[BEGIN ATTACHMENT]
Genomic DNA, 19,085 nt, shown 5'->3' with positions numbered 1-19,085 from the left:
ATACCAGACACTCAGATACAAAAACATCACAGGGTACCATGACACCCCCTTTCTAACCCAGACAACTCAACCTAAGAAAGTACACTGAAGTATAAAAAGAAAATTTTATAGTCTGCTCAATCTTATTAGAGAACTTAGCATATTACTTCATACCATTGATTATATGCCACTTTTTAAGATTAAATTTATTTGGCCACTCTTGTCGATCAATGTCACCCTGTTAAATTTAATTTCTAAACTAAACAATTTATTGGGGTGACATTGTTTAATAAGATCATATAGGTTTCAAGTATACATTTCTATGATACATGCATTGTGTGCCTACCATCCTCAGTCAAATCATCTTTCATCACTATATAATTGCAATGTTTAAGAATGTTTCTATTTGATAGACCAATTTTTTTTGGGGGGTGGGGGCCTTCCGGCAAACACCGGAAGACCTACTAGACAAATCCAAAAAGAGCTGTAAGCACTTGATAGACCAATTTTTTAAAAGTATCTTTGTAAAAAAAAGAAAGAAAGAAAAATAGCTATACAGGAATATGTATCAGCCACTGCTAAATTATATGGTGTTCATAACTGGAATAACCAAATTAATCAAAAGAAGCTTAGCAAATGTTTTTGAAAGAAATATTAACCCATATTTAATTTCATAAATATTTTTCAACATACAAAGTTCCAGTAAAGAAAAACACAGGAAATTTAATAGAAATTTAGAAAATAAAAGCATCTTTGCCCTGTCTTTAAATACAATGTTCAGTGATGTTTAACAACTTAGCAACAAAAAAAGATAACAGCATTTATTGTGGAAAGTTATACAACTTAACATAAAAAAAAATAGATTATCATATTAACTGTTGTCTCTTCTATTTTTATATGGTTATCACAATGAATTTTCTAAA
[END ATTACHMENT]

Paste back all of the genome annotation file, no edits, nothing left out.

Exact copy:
Genomic DNA, 19,085 nt, shown 5'->3' with positions numbered 1-19,085 from the left:
ATACCAGACACTCAGATACAAAAACATCACAGGGTACCATGACACCCCCTTTCTAACCCAGACAACTCAACCTAAGAAAGTACACTGAAGTATAAAAAGAAAATTTTATAGTCTGCTCAATCTTATTAGAGAACTTAGCATATTACTTCATACCATTGATTATATGCCACTTTTTAAGATTAAATTTATTTGGCCACTCTTGTCGATCAATGTCACCCTGTTAAATTTAATTTCTAAACTAAACAATTTATTGGGGTGACATTGTTTAATAAGATCATATAGGTTTCAAGTATACATTTCTATGATACATGCATTGTGTGCCTACCATCCTCAGTCAAATCATCTTTCATCACTATATAATTGCAATGTTTAAGAATGTTTCTATTTGATAGACCAATTTTTTTTGGGGGGTGGGGGCCTTCCGGCAAACACCGGAAGACCTACTAGACAAATCCAAAAAGAGCTGTAAGCACTTGATAGACCAATTTTTTAAAAGTATCTTTGTAAAAAAAAGAAAGAAAGAAAAATAGCTATACAGGAATATGTATCAGCCACTGCTAAATTATATGGTGTTCATAACTGGAATAACCAAATTAATCAAAAGAAGCTTAGCAAATGTTTTTGAAAGAAATATTAACCCATATTTAATTTCATAAATATTTTTCAACATACAAAGTTCCAGTAAAGAAAAACACAGGAAATTTAATAGAAATTTAGAAAATAAAAGCATCTTTGCCCTGTCTTTAAATACAATGTTCAGTGATGTTTAACAACTTAGCAACAAAAAAAGATAACAGCATTTATTGTGGAAAGTTATACAACTTAACATAAAAAAAAATAGATTATCATATTAACTGTTGTCTCTTCTATTTTTATATGGTTATCACAATGAATTTTCTAAA